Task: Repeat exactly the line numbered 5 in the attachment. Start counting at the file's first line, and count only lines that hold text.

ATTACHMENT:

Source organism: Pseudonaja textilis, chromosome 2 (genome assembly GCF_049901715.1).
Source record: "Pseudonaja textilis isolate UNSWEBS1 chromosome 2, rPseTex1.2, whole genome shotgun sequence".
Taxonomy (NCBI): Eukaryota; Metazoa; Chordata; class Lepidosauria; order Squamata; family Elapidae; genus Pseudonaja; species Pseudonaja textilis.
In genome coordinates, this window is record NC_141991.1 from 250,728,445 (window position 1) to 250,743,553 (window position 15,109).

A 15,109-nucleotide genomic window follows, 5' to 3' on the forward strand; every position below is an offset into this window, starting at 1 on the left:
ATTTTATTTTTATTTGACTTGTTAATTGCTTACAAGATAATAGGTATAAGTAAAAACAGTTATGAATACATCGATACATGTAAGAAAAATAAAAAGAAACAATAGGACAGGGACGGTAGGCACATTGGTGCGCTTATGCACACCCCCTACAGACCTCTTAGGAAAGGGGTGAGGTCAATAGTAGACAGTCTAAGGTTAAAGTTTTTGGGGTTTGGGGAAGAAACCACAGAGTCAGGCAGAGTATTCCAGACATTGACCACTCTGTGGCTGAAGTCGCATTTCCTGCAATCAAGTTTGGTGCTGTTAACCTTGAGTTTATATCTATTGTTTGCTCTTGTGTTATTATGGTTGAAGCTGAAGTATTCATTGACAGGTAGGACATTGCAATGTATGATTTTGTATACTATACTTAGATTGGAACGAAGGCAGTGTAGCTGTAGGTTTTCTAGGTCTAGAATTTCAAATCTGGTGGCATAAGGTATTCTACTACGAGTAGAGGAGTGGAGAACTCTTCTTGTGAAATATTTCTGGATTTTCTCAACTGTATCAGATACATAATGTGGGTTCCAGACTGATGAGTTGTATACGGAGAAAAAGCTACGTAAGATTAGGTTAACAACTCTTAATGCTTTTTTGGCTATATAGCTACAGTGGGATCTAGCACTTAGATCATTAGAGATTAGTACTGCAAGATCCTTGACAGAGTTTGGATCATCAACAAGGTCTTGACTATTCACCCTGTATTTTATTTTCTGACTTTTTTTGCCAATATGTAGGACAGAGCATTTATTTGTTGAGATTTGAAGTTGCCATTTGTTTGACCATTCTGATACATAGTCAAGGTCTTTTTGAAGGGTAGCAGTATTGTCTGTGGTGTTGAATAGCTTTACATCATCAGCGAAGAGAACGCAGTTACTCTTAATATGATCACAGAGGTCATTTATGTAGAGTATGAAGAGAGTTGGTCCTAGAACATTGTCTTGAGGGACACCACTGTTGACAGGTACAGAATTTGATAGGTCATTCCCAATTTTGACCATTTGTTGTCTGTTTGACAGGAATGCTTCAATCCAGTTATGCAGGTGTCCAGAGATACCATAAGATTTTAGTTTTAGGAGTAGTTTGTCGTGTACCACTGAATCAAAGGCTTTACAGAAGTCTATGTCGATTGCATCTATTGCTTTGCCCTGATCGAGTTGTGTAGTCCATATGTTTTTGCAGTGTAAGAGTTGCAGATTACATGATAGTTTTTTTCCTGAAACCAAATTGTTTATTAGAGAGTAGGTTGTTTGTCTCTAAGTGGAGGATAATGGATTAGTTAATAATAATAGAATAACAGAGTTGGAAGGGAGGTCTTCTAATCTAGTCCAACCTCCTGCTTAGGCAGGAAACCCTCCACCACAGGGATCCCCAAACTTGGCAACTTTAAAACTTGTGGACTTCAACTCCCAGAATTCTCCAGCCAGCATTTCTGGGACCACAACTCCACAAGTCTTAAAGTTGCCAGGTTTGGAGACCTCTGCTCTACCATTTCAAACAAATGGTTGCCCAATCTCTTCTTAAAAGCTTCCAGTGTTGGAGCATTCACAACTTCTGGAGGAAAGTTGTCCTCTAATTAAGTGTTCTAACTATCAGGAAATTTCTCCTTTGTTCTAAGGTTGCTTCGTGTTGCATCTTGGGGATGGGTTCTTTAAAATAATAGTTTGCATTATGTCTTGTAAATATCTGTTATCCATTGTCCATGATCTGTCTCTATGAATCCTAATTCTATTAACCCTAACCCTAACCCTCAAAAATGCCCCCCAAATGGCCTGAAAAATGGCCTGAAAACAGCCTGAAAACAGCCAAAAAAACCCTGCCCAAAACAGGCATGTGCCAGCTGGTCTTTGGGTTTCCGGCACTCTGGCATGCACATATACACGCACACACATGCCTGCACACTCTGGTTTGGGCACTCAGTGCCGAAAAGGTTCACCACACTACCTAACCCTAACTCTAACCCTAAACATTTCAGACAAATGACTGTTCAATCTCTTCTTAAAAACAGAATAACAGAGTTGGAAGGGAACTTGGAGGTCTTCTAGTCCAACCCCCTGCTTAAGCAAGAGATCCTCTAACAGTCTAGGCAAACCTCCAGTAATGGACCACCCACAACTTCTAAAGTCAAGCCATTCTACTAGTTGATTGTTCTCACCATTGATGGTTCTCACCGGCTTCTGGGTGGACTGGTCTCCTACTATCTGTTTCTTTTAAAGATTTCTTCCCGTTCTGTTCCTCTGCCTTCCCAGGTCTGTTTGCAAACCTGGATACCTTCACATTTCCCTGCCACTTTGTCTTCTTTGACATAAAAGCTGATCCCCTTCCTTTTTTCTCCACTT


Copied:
A 15,109-nucleotide genomic window follows, 5' to 3' on the forward strand; every position below is an offset into this window, starting at 1 on the left: